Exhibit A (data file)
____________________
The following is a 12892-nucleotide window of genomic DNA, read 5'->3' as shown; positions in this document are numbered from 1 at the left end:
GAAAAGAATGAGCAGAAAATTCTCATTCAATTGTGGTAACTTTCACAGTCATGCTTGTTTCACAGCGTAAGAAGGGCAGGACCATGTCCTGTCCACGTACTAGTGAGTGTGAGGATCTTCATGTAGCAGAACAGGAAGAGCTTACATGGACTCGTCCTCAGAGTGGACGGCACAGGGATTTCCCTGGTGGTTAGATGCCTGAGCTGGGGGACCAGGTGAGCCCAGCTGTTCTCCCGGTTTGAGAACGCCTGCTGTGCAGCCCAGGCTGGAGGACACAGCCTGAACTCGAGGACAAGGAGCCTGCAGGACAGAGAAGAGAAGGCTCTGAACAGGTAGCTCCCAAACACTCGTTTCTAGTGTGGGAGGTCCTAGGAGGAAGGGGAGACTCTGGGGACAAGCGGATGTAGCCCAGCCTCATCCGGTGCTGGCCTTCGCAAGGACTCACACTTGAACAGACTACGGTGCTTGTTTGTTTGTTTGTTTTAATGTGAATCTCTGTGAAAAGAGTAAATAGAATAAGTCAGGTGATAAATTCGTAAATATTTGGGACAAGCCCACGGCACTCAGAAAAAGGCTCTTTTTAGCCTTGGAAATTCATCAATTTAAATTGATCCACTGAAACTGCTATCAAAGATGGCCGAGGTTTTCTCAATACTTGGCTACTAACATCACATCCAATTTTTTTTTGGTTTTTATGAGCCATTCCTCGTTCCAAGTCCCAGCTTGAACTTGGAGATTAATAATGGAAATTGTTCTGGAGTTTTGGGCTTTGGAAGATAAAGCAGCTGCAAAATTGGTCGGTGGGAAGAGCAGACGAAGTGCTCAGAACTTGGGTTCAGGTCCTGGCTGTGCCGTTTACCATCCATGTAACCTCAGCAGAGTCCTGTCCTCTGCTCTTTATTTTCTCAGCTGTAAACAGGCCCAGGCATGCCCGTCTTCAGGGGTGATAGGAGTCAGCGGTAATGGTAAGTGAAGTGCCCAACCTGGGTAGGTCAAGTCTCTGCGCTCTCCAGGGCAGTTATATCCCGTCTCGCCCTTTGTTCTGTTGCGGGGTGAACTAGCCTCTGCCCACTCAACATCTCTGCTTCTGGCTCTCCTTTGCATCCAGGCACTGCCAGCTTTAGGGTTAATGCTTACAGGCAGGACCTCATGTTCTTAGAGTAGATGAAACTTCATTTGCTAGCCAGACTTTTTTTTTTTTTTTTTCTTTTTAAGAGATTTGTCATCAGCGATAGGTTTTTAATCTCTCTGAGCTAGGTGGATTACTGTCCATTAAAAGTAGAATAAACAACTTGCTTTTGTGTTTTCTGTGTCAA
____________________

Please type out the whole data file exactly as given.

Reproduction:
The following is a 12892-nucleotide window of genomic DNA, read 5'->3' as shown; positions in this document are numbered from 1 at the left end:
GAAAAGAATGAGCAGAAAATTCTCATTCAATTGTGGTAACTTTCACAGTCATGCTTGTTTCACAGCGTAAGAAGGGCAGGACCATGTCCTGTCCACGTACTAGTGAGTGTGAGGATCTTCATGTAGCAGAACAGGAAGAGCTTACATGGACTCGTCCTCAGAGTGGACGGCACAGGGATTTCCCTGGTGGTTAGATGCCTGAGCTGGGGGACCAGGTGAGCCCAGCTGTTCTCCCGGTTTGAGAACGCCTGCTGTGCAGCCCAGGCTGGAGGACACAGCCTGAACTCGAGGACAAGGAGCCTGCAGGACAGAGAAGAGAAGGCTCTGAACAGGTAGCTCCCAAACACTCGTTTCTAGTGTGGGAGGTCCTAGGAGGAAGGGGAGACTCTGGGGACAAGCGGATGTAGCCCAGCCTCATCCGGTGCTGGCCTTCGCAAGGACTCACACTTGAACAGACTACGGTGCTTGTTTGTTTGTTTGTTTTAATGTGAATCTCTGTGAAAAGAGTAAATAGAATAAGTCAGGTGATAAATTCGTAAATATTTGGGACAAGCCCACGGCACTCAGAAAAAGGCTCTTTTTAGCCTTGGAAATTCATCAATTTAAATTGATCCACTGAAACTGCTATCAAAGATGGCCGAGGTTTTCTCAATACTTGGCTACTAACATCACATCCAATTTTTTTTTGGTTTTTATGAGCCATTCCTCGTTCCAAGTCCCAGCTTGAACTTGGAGATTAATAATGGAAATTGTTCTGGAGTTTTGGGCTTTGGAAGATAAAGCAGCTGCAAAATTGGTCGGTGGGAAGAGCAGACGAAGTGCTCAGAACTTGGGTTCAGGTCCTGGCTGTGCCGTTTACCATCCATGTAACCTCAGCAGAGTCCTGTCCTCTGCTCTTTATTTTCTCAGCTGTAAACAGGCCCAGGCATGCCCGTCTTCAGGGGTGATAGGAGTCAGCGGTAATGGTAAGTGAAGTGCCCAACCTGGGTAGGTCAAGTCTCTGCGCTCTCCAGGGCAGTTATATCCCGTCTCGCCCTTTGTTCTGTTGCGGGGTGAACTAGCCTCTGCCCACTCAACATCTCTGCTTCTGGCTCTCCTTTGCATCCAGGCACTGCCAGCTTTAGGGTTAATGCTTACAGGCAGGACCTCATGTTCTTAGAGTAGATGAAACTTCATTTGCTAGCCAGACTTTTTTTTTTTTTTTTTCTTTTTAAGAGATTTGTCATCAGCGATAGGTTTTTAATCTCTCTGAGCTAGGTGGATTACTGTCCATTAAAAGTAGAATAAACAACTTGCTTTTGTGTTTTCTGTGTCAA